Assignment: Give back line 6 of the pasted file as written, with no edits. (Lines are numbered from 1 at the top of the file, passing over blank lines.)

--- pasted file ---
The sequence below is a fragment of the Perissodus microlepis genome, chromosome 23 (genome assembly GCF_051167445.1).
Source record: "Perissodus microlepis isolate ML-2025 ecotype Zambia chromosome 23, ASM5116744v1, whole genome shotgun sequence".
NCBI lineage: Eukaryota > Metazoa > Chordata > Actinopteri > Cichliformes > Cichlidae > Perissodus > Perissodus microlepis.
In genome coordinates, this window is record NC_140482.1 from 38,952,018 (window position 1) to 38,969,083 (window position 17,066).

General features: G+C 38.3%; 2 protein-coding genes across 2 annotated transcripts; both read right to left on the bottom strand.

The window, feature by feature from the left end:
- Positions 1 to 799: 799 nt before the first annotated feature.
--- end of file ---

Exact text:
The window, feature by feature from the left end: